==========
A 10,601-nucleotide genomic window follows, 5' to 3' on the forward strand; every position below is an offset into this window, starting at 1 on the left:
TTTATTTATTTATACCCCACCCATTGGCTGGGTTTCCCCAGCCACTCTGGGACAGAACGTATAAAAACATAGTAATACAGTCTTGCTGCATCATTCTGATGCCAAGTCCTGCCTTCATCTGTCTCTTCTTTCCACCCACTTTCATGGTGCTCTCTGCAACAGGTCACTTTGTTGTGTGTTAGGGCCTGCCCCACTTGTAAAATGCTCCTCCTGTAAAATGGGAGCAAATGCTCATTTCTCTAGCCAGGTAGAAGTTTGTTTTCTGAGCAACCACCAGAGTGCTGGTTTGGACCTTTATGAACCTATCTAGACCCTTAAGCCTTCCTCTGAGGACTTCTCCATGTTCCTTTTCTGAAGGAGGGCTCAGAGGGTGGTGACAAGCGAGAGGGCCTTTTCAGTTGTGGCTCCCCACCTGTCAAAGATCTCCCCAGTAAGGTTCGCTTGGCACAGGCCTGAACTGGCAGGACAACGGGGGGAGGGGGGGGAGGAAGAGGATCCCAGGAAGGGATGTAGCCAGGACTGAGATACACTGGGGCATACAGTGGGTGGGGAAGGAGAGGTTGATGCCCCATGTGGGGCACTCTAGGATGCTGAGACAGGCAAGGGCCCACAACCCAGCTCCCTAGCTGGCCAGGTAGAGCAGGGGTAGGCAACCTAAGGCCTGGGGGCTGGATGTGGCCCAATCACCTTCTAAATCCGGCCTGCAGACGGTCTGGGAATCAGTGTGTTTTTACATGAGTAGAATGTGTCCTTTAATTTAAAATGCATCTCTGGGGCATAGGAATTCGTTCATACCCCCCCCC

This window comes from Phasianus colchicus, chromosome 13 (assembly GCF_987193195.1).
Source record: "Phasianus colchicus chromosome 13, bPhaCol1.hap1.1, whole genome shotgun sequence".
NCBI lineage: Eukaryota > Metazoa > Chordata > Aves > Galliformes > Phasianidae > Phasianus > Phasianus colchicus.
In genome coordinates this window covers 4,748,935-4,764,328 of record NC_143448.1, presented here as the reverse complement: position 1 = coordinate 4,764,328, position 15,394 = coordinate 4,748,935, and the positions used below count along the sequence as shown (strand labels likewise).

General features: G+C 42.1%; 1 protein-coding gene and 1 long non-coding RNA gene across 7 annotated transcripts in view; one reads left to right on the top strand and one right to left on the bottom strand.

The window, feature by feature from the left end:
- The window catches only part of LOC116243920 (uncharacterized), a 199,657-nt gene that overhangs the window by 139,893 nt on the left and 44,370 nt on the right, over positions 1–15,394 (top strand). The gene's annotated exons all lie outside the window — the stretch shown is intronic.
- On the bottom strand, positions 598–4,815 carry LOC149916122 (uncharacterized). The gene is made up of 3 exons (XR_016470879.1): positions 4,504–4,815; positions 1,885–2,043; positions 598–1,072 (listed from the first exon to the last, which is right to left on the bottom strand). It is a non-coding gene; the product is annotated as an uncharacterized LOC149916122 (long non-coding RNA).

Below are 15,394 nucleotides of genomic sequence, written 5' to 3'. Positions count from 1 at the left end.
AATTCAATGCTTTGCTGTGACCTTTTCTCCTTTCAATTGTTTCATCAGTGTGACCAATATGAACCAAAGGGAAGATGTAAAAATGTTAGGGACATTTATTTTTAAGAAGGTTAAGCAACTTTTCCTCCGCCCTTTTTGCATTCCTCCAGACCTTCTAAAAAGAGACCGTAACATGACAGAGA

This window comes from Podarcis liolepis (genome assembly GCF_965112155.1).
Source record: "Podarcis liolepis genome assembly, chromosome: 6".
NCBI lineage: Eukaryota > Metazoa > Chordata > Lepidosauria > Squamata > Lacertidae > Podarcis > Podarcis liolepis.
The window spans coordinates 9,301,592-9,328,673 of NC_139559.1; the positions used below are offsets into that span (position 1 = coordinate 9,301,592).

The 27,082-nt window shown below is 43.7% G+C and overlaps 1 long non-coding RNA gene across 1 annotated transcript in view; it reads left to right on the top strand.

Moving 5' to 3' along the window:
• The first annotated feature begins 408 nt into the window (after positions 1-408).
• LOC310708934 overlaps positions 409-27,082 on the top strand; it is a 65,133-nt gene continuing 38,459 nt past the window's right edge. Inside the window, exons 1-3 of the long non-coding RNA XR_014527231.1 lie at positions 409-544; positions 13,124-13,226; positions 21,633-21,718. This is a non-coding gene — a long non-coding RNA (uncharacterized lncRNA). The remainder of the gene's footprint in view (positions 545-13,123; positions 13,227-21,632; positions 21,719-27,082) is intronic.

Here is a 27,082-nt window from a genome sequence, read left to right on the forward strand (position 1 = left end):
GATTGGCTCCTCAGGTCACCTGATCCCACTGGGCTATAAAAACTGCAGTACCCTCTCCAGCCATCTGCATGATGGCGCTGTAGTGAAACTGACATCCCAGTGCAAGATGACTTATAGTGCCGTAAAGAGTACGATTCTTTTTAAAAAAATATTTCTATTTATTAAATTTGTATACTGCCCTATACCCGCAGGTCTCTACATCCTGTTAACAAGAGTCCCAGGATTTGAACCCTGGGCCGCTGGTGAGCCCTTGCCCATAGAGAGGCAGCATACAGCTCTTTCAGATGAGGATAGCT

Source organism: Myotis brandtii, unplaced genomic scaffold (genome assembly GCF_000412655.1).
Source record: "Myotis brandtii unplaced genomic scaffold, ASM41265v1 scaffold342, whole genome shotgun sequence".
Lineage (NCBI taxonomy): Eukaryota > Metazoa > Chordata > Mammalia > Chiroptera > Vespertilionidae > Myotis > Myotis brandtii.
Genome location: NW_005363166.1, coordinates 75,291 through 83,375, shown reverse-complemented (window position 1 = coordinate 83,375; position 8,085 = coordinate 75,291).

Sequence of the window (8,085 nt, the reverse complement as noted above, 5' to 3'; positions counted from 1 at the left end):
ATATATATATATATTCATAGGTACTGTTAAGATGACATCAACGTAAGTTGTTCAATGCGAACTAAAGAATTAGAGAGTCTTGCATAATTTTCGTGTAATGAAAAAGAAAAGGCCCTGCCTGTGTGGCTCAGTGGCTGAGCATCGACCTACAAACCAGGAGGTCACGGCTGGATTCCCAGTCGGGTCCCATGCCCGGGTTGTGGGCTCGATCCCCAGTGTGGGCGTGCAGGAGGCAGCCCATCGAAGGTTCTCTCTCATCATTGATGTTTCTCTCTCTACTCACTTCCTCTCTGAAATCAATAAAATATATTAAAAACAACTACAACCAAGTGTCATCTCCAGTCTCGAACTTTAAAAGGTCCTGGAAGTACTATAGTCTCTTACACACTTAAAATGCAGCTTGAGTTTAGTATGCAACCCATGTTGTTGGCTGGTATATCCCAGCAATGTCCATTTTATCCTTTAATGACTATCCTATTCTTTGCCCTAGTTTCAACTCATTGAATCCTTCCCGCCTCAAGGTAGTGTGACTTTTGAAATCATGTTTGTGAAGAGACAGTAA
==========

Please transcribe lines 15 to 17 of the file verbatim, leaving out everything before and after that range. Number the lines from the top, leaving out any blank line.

NCBI lineage: Eukaryota > Metazoa > Chordata > Lepidosauria > Squamata > Lacertidae > Podarcis > Podarcis liolepis.
The window spans coordinates 9,301,592-9,328,673 of NC_139559.1; the positions used below are offsets into that span (position 1 = coordinate 9,301,592).

The 27,082-nt window shown below is 43.7% G+C and overlaps 1 long non-coding RNA gene across 1 annotated transcript in view; it reads left to right on the top strand.